The most drastic change to a person indeed can happen after escaping death. To be more precise, if one fully realizes that one could have died in a particular situation but did not due to some exceptional circumstances or individual luckiness. True crimes can instantly alternate a personality in various ways: one can acquire severe depression, and another might realize that there is not much time left to live life to the fullest. Sometimes, victims may dedicate their lives to doing anything in their powers to avert the possibility of the same situation happening to others or even imposing safety measures to prevent the crimes beforehand.
To begin with, Vanessa Veselka, the victim of truck stop killer, Robert Ben Rhoades, has managed to escape her literal death. When she was a young girl of the age of 15, she started the journey trip with a stranger from Portland, who tried to kill her on the way. After the escape, she did not tell anyone about what had happened to her that day in the car with Rhoades. As it turned out later, a man was a serial killer who raped the little girls and then shot them.
After the accident, she set an active position in society and started dealing with everyday problems for the female gender. For instance, she opted for battling indifference towards the females and the social invisibility that seems to follow them daily. It appears that she felt obliged to address the issue of women not being heard when it comes to crimes, stereotypes, and discrimination. Vanessa Veselka was fighting for females rights of being equal in every aspect of their lives with men. Therefore, she wanted to defend the little girls from the same fate and crimes that she once experienced in her life by proving the female genders rights.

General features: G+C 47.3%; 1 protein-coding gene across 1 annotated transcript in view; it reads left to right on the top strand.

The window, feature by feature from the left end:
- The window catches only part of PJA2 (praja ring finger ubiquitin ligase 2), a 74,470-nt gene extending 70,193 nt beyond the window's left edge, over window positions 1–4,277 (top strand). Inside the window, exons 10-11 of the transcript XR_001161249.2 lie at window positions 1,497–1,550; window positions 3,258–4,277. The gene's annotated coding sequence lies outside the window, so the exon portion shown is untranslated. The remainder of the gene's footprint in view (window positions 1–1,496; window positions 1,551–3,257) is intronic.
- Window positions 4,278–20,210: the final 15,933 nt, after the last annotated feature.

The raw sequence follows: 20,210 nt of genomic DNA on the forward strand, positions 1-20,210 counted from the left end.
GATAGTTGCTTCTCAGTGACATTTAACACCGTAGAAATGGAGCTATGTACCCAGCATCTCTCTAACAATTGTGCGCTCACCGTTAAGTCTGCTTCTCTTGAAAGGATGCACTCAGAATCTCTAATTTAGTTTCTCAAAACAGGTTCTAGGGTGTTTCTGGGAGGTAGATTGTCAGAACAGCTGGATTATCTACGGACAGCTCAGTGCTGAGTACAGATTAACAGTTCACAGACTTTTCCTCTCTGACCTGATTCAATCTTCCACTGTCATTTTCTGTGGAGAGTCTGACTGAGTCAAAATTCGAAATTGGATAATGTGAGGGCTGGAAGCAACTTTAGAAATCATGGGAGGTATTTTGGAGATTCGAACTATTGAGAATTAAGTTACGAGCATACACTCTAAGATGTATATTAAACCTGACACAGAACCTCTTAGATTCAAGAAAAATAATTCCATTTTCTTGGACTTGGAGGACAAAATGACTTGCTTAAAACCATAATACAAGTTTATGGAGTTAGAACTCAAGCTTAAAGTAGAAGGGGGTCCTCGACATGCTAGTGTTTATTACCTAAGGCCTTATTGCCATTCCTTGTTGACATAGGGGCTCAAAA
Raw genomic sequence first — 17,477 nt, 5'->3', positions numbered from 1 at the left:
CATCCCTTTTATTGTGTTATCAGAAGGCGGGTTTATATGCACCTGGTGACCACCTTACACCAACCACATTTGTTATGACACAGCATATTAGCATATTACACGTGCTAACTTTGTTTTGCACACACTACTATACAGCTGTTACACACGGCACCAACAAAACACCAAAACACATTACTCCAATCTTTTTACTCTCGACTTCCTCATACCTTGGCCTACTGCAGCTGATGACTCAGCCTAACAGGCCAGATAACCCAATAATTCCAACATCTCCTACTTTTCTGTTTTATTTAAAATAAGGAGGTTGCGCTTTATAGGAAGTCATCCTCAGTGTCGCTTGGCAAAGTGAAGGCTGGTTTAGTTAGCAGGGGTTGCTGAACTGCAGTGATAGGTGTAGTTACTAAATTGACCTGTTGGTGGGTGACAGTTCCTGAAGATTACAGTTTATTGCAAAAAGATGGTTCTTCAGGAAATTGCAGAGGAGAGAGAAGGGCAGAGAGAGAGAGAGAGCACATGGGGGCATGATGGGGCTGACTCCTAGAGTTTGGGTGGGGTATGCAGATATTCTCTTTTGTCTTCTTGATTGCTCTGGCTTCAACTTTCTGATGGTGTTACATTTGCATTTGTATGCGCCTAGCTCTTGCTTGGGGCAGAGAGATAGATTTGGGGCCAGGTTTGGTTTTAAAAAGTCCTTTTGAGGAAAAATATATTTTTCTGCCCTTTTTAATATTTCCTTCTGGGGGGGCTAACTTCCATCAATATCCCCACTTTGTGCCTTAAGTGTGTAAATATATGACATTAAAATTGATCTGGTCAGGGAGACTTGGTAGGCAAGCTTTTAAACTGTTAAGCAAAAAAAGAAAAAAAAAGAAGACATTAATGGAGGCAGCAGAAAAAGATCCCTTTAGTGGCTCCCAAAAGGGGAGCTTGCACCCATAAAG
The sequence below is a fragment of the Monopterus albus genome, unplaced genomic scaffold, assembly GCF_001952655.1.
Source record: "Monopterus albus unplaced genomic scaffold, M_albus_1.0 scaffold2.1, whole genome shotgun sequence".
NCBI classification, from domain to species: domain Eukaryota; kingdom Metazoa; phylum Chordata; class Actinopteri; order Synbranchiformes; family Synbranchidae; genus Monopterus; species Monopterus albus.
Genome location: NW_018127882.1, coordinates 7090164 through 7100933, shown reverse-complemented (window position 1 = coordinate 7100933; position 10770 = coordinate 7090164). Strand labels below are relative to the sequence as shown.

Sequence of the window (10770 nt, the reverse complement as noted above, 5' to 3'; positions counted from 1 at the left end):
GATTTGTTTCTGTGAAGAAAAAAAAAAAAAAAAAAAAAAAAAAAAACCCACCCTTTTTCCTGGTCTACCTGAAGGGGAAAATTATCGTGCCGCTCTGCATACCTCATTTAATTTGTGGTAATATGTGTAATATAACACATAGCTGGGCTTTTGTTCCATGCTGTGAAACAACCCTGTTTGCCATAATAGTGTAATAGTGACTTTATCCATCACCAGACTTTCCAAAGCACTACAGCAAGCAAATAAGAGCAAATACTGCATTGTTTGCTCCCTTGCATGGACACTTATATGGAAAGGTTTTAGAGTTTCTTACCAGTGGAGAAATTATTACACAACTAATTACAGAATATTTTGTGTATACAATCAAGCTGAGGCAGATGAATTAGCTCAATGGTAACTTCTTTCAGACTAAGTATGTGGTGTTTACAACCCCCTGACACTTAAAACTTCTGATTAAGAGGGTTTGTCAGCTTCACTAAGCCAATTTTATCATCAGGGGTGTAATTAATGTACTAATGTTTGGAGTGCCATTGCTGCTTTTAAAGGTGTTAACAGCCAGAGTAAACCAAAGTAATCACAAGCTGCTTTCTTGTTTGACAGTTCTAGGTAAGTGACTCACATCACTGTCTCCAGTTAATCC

In addition, her effort seems to be not only about others well-being but about hers too. The feeling of powerlessness traumatized her enough to become a political activist, “I’ve had a lot of self-condemnation over the years to do enough in terms of activism or a variety of group political actions, or as a union organizer. I found that I was very good at it and very traumatized by it. I was always faced to face with total futility and powerlessness.” (Veselka). Vanessa Veselka was afraid of what could happen to her every time she accomplished something in the activist part of her life, “I was never somebody who could celebrate the victories because I always felt that the large shoe of capitalism was coming down on you, whether now or a year from now or twenty years from now, it doesn’t matter. The machine is well-funded, and you are tired.” (Veselka). Generally speaking, she has always felt the powerlessness of her voice and never held a realization of how strong and valuable it was to society to fight gender stereotypes and inequality.
Later, her beliefs she started to put in the novel called Zazen, which was full of gender stereotypes criticism. For instance, most readers did not realize Veselkas inclinations toward the gender problems evident even in the literary works, “It was at first surprising to me that people were like, “Wow, Della’s really unlikeable.” We’re still in a very gendered process in terms of what likable and unlikeable is. We’re still dealing with not as much variety as I’d like to see in female characters.” (Veselka). The character of Della portrayed Vanessa Veselka in many ways, she “had this idea that she hasn’t given her consent to the world to be the way it is, and because of that, she’s negotiating whether she’s in or out” (Veselka). Veselka has struggled with the same question for a long time, but her opinion changed instantly once the book was released.